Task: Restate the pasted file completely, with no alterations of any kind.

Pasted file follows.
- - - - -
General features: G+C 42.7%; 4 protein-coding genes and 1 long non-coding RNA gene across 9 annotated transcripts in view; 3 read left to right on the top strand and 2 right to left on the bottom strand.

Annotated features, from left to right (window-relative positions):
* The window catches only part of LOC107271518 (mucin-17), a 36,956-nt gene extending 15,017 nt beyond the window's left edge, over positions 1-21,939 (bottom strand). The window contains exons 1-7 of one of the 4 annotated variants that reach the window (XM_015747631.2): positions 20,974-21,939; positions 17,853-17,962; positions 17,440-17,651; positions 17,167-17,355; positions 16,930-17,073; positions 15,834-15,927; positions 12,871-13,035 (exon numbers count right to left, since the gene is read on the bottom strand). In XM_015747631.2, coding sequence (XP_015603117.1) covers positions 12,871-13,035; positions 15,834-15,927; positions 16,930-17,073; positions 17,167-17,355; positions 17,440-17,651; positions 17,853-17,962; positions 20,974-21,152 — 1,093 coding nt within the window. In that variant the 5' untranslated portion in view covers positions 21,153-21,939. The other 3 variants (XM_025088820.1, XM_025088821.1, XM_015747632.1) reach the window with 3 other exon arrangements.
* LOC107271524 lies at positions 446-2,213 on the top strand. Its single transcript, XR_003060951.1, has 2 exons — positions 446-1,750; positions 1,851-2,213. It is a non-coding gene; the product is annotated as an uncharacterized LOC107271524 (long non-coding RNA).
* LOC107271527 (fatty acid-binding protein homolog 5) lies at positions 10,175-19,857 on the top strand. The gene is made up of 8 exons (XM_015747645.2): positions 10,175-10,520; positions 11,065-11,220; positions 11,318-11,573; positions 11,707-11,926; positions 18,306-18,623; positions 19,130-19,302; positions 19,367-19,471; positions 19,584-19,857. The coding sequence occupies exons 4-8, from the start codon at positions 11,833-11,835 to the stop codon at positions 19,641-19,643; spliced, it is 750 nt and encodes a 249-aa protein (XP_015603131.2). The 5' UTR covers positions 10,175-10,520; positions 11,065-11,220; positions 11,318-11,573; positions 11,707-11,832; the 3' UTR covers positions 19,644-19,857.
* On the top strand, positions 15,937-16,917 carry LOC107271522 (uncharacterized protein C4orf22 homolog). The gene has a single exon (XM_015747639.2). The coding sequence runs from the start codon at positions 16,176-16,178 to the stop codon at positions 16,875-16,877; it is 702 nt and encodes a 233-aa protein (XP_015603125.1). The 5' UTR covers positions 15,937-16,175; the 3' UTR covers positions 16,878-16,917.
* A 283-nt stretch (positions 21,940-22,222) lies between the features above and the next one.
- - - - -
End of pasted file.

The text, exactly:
General features: G+C 42.7%; 4 protein-coding genes and 1 long non-coding RNA gene across 9 annotated transcripts in view; 3 read left to right on the top strand and 2 right to left on the bottom strand.

Annotated features, from left to right (window-relative positions):
* The window catches only part of LOC107271518 (mucin-17), a 36,956-nt gene extending 15,017 nt beyond the window's left edge, over positions 1-21,939 (bottom strand). The window contains exons 1-7 of one of the 4 annotated variants that reach the window (XM_015747631.2): positions 20,974-21,939; positions 17,853-17,962; positions 17,440-17,651; positions 17,167-17,355; positions 16,930-17,073; positions 15,834-15,927; positions 12,871-13,035 (exon numbers count right to left, since the gene is read on the bottom strand). In XM_015747631.2, coding sequence (XP_015603117.1) covers positions 12,871-13,035; positions 15,834-15,927; positions 16,930-17,073; positions 17,167-17,355; positions 17,440-17,651; positions 17,853-17,962; positions 20,974-21,152 — 1,093 coding nt within the window. In that variant the 5' untranslated portion in view covers positions 21,153-21,939. The other 3 variants (XM_025088820.1, XM_025088821.1, XM_015747632.1) reach the window with 3 other exon arrangements.
* LOC107271524 lies at positions 446-2,213 on the top strand. Its single transcript, XR_003060951.1, has 2 exons — positions 446-1,750; positions 1,851-2,213. It is a non-coding gene; the product is annotated as an uncharacterized LOC107271524 (long non-coding RNA).
* LOC107271527 (fatty acid-binding protein homolog 5) lies at positions 10,175-19,857 on the top strand. The gene is made up of 8 exons (XM_015747645.2): positions 10,175-10,520; positions 11,065-11,220; positions 11,318-11,573; positions 11,707-11,926; positions 18,306-18,623; positions 19,130-19,302; positions 19,367-19,471; positions 19,584-19,857. The coding sequence occupies exons 4-8, from the start codon at positions 11,833-11,835 to the stop codon at positions 19,641-19,643; spliced, it is 750 nt and encodes a 249-aa protein (XP_015603131.2). The 5' UTR covers positions 10,175-10,520; positions 11,065-11,220; positions 11,318-11,573; positions 11,707-11,832; the 3' UTR covers positions 19,644-19,857.
* On the top strand, positions 15,937-16,917 carry LOC107271522 (uncharacterized protein C4orf22 homolog). The gene has a single exon (XM_015747639.2). The coding sequence runs from the start codon at positions 16,176-16,178 to the stop codon at positions 16,875-16,877; it is 702 nt and encodes a 233-aa protein (XP_015603125.1). The 5' UTR covers positions 15,937-16,175; the 3' UTR covers positions 16,878-16,917.
* A 283-nt stretch (positions 21,940-22,222) lies between the features above and the next one.